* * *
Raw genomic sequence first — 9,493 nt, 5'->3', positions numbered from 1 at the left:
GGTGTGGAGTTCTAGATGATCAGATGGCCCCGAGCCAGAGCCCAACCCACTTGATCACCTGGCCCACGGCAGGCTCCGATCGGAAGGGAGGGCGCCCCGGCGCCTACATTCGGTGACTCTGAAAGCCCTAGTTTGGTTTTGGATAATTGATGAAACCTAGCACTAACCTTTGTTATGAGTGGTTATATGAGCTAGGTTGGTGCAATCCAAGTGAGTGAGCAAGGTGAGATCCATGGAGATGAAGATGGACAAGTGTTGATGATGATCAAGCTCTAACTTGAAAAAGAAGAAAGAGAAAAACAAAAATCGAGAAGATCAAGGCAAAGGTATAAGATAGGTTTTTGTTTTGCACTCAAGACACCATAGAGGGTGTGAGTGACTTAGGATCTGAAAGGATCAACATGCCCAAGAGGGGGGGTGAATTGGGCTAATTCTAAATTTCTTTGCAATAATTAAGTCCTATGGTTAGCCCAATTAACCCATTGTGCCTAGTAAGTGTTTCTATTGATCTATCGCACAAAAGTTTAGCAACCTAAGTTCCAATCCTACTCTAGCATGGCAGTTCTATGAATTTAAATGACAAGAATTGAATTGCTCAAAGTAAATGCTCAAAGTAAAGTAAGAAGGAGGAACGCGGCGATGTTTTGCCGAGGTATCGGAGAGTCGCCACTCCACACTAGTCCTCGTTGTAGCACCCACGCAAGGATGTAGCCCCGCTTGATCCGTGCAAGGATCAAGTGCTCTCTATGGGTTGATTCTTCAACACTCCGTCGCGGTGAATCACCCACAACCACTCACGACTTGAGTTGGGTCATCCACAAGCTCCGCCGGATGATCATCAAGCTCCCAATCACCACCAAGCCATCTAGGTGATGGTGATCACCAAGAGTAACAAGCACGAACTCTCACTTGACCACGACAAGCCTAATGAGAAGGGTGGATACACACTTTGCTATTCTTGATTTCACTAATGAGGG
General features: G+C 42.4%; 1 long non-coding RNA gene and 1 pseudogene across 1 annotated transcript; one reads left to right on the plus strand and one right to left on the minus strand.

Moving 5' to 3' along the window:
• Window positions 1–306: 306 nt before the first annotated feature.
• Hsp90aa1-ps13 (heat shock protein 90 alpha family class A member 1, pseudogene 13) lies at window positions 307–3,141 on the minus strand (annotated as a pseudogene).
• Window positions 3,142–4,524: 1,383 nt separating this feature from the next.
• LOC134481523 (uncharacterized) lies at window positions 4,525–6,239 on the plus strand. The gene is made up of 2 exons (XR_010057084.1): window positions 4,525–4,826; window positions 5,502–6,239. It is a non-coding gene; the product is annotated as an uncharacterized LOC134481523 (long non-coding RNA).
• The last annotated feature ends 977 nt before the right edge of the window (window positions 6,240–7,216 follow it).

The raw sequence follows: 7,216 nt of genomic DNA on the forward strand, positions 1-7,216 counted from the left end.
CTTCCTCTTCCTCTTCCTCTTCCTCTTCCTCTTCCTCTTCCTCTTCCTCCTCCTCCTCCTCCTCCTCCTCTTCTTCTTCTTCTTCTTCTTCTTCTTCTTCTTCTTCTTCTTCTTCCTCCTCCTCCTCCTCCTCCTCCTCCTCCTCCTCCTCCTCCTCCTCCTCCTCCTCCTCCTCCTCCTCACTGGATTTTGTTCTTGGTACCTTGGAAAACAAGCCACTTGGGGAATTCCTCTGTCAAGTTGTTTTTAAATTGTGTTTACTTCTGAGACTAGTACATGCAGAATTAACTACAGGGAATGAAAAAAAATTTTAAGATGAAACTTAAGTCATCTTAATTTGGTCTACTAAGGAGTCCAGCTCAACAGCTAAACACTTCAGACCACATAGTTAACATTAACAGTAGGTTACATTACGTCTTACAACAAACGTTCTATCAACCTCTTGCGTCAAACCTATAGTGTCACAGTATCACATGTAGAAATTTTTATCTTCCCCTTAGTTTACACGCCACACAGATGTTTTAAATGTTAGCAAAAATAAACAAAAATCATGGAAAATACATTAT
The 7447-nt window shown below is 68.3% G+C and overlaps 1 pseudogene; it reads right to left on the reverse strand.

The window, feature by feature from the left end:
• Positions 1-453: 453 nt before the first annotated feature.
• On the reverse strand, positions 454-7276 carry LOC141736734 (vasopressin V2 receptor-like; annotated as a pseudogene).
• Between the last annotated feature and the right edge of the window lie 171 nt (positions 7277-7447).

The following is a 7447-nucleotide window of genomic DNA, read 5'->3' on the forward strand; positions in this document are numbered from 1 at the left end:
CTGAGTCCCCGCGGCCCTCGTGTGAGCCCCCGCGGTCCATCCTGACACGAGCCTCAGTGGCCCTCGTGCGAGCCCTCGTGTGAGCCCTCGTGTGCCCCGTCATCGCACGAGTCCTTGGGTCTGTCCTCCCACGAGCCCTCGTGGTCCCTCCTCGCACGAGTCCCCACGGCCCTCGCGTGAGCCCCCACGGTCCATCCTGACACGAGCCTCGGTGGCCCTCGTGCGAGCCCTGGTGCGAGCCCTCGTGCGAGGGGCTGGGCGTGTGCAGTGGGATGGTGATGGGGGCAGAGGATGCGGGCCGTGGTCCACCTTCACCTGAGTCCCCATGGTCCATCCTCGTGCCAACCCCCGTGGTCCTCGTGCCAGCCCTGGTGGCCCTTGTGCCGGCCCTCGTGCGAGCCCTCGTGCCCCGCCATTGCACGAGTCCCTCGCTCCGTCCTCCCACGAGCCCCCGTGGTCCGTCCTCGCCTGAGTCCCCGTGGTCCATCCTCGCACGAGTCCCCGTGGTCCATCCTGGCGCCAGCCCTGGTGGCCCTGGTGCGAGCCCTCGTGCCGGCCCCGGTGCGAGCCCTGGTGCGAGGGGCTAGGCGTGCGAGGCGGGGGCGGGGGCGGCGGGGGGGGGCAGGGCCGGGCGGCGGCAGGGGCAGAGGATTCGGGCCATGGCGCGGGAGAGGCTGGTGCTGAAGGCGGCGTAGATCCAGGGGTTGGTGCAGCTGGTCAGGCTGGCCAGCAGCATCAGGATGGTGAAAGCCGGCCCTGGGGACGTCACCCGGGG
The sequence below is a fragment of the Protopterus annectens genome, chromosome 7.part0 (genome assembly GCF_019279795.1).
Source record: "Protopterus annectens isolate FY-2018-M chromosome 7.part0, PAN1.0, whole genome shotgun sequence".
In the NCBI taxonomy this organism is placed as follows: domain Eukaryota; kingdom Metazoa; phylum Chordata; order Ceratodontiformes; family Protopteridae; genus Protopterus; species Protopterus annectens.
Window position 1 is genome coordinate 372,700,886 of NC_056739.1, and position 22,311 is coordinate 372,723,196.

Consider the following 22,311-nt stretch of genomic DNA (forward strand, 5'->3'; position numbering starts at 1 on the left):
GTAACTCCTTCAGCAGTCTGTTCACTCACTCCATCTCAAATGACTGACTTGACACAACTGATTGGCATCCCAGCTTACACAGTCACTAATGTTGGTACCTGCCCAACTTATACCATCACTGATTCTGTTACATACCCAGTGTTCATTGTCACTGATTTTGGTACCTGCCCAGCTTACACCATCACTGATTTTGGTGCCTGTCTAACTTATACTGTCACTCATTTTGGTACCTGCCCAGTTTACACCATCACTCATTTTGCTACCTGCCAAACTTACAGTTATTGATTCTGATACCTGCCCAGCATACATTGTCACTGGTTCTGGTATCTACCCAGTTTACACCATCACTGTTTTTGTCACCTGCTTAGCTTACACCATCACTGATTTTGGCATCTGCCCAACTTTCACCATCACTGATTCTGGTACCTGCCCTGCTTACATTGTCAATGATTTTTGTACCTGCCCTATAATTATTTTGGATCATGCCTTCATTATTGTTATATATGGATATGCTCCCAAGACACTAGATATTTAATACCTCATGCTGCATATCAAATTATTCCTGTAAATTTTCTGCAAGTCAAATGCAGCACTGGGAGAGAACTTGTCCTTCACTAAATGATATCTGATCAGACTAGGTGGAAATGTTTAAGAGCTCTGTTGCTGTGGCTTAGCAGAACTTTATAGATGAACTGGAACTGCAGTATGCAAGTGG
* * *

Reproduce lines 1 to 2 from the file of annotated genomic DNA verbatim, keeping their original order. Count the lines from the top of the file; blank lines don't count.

Raw genomic sequence first — 9,493 nt, 5'->3', positions numbered from 1 at the left:
GGTGTGGAGTTCTAGATGATCAGATGGCCCCGAGCCAGAGCCCAACCCACTTGATCACCTGGCCCACGGCAGGCTCCGATCGGAAGGGAGGGCGCCCCGGCGCCTACATTCGGTGACTCTGAAAGCCCTAGTTTGGTTTTGGATAATTGATGAAACCTAGCACTAACCTTTGTTATGAGTGGTTATATGAGCTAGGTTGGTGCAATCCAAGTGAGTGAGCAAGGTGAGATCCATGGAGATGAAGATGGACAAGTGTTGATGATGATCAAGCTCTAACTTGAAAAAGAAGAAAGAGAAAAACAAAAATCGAGAAGATCAAGGCAAAGGTATAAGATAGGTTTTTGTTTTGCACTCAAGACACCATAGAGGGTGTGAGTGACTTAGGATCTGAAAGGATCAACATGCCCAAGAGGGGGGGTGAATTGGGCTAATTCTAAATTTCTTTGCAATAATTAAGTCCTATGGTTAGCCCAATTAACCCATTGTGCCTAGTAAGTGTTTCTATTGATCTATCGCACAAAAGTTTAGCAACCTAAGTTCCAATCCTACTCTAGCATGGCAGTTCTATGAATTTAAATGACAAGAATTGAATTGCTCAAAGTAAATGCTCAAAGTAAAGTAAGAAGGAGGAACGCGGCGATGTTTTGCCGAGGTATCGGAGAGTCGCCACTCCACACTAGTCCTCGTTGTAGCACCCACGCAAGGATGTAGCCCCGCTTGATCCGTGCAAGGATCAAGTGCTCTCTATGGGTTGATTCTTCAACACTCCGTCGCGGTGAATCACCCACAACCACTCACGACTTGAGTTGGGTCATCCACAAGCTCCGCCGGATGATCATCAAGCTCCCAATCACCACCAAGCCATCTAGGTGATGGTGATCACCAAGAGTAACAAGCACGAACTCTCACTTGACCACGACAAGCCTAATGAGAAGGGTGGATACACACTTTGCTATTCTTGATTTCACTAATGAGGG